Current Medical Diagnosis & Treatment in Psychiatry

Anxiety Disorders

Population Genetics

Family Studies
Family studies provide evidence that some anxiety disorders may be transmitted separately from one another. This is best established for panic disorder and least so for generalized anxiety disorder (GAD). Observations on the increased familial risk for anxiety disorders have been recorded in the literature for over 100 years. Family studies of panic disorder are often complicated by comorbidity with social phobia and GAD. One family study of pure panic disorder probands found a significantly higher risk for panic among first-degree relatives compared to relatives of controls. There was also a fivefold increase in risk for any anxiety disorder. Similarly, an increased risk for agoraphobia (11.6%) has been reported for the relatives of agoraphobic probands, compared to 1.9% for relatives of panic disorder probands and 1.5% for relatives of control probands. A study of simple phobia found an increased risk for simple phobia (31%) among relatives of probands with that diagnosis (but no other anxiety disorder) compared to relatives of control probands (11%). A family history study of social phobia demonstrated that relatives of phobic probands were at increased risk for this disorder (6.6%), compared to relatives of panic disorder probands (0.4%) or relatives of control probands (2.2%).

Distinctly separate genetic transmission is not well established for GAD. A family study found that relatives of GAD probands had a greater risk of GAD than relatives of control probands, but this risk was not greater than the risk for relatives of panic disorder probands. Conversely, a separate study reported similar risks for GAD among relatives of panic disorder probands and relatives of probands with GAD. Thus although some evidence suggests familial transmission of GAD, the transmission may not be specific.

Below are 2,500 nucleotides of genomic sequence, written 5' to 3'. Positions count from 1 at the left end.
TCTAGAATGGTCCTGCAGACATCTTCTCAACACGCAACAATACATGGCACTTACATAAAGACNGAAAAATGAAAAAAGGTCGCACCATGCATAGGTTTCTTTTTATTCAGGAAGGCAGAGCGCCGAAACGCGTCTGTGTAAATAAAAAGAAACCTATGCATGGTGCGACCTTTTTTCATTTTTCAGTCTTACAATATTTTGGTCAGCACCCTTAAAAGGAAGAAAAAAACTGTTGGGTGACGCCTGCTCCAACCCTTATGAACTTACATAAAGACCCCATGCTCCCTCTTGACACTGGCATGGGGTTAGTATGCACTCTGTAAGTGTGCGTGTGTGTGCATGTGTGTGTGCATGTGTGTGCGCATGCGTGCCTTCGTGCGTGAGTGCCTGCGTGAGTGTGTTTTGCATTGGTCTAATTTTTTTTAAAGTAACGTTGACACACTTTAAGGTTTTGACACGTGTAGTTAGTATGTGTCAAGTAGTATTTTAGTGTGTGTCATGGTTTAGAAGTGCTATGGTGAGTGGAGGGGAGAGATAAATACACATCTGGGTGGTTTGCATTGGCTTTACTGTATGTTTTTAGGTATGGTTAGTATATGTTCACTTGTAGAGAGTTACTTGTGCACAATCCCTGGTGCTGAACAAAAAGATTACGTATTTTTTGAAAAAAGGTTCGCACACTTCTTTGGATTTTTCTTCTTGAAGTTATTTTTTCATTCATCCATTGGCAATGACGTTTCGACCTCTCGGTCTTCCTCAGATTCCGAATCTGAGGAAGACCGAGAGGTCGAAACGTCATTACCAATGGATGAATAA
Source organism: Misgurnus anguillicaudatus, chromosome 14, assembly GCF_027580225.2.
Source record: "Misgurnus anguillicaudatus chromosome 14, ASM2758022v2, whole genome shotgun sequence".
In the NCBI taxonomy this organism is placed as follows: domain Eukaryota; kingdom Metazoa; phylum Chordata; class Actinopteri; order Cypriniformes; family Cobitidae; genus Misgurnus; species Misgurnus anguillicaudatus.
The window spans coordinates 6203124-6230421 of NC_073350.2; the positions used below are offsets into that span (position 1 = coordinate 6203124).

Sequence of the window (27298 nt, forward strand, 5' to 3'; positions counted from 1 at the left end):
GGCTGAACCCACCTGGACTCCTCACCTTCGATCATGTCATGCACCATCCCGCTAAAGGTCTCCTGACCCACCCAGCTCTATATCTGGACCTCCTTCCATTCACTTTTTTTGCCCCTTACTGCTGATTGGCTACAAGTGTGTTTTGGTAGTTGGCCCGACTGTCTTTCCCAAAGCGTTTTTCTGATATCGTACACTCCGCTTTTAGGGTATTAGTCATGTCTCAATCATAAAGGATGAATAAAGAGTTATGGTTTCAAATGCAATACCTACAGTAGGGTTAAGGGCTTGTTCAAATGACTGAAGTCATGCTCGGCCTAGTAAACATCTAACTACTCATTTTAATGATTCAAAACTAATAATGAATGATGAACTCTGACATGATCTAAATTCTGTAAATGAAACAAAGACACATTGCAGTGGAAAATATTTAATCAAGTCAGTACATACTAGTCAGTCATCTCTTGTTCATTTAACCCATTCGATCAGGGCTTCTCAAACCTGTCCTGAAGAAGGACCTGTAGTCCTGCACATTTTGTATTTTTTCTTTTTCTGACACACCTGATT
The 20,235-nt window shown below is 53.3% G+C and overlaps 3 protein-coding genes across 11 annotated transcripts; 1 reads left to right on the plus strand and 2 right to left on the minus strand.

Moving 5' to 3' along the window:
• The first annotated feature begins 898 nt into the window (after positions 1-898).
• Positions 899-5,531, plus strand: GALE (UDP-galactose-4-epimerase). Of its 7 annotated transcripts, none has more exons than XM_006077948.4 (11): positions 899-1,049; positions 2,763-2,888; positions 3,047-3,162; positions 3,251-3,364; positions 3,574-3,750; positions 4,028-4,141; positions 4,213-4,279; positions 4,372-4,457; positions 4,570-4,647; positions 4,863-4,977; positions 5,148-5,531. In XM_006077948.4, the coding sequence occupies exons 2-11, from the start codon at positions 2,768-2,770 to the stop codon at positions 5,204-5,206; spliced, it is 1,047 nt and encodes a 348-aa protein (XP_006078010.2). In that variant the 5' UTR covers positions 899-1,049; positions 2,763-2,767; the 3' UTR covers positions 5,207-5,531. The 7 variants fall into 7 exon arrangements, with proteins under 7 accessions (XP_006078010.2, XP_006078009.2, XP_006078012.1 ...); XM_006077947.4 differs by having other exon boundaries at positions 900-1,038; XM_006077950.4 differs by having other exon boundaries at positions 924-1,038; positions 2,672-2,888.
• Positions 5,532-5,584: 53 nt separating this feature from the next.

Twin Studies
In a Norwegian sample, the concordance of all anxiety disorders for MZ twins (34.4%) was significantly greater than that for DZ twins (17.0%).

Linkage Studies
A study of 26 families with multiple cases of panic disorder included 77 persons with definite or probable panic disorder. Screening of the entire genome for linkage is now in progress in this and other samples. No definite linkage findings have been reported, but current interest centers on chromosome 7.

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